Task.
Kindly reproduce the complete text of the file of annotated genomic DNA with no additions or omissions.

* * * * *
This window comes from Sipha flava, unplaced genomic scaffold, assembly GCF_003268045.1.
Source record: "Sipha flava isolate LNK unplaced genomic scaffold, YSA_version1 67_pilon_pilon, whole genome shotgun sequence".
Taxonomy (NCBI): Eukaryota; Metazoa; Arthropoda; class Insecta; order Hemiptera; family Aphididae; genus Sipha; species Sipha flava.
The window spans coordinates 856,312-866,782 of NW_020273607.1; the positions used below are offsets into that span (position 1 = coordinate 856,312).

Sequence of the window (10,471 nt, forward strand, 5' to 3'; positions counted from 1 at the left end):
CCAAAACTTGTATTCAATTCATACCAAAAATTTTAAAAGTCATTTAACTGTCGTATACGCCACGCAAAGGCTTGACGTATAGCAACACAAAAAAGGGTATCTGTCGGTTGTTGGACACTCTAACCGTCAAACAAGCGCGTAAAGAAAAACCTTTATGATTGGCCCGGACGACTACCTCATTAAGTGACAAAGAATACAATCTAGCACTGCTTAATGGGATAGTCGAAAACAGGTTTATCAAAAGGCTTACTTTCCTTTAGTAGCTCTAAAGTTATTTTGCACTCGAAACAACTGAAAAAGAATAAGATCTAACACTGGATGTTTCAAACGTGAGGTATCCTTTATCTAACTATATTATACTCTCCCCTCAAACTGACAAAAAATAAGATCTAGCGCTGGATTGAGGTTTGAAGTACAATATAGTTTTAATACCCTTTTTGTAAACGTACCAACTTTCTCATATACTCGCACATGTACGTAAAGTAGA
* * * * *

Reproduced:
This window comes from Sipha flava, unplaced genomic scaffold, assembly GCF_003268045.1.
Source record: "Sipha flava isolate LNK unplaced genomic scaffold, YSA_version1 67_pilon_pilon, whole genome shotgun sequence".
Taxonomy (NCBI): Eukaryota; Metazoa; Arthropoda; class Insecta; order Hemiptera; family Aphididae; genus Sipha; species Sipha flava.
The window spans coordinates 856,312-866,782 of NW_020273607.1; the positions used below are offsets into that span (position 1 = coordinate 856,312).

Sequence of the window (10,471 nt, forward strand, 5' to 3'; positions counted from 1 at the left end):
CCAAAACTTGTATTCAATTCATACCAAAAATTTTAAAAGTCATTTAACTGTCGTATACGCCACGCAAAGGCTTGACGTATAGCAACACAAAAAAGGGTATCTGTCGGTTGTTGGACACTCTAACCGTCAAACAAGCGCGTAAAGAAAAACCTTTATGATTGGCCCGGACGACTACCTCATTAAGTGACAAAGAATACAATCTAGCACTGCTTAATGGGATAGTCGAAAACAGGTTTATCAAAAGGCTTACTTTCCTTTAGTAGCTCTAAAGTTATTTTGCACTCGAAACAACTGAAAAAGAATAAGATCTAACACTGGATGTTTCAAACGTGAGGTATCCTTTATCTAACTATATTATACTCTCCCCTCAAACTGACAAAAAATAAGATCTAGCGCTGGATTGAGGTTTGAAGTACAATATAGTTTTAATACCCTTTTTGTAAACGTACCAACTTTCTCATATACTCGCACATGTACGTAAAGTAGA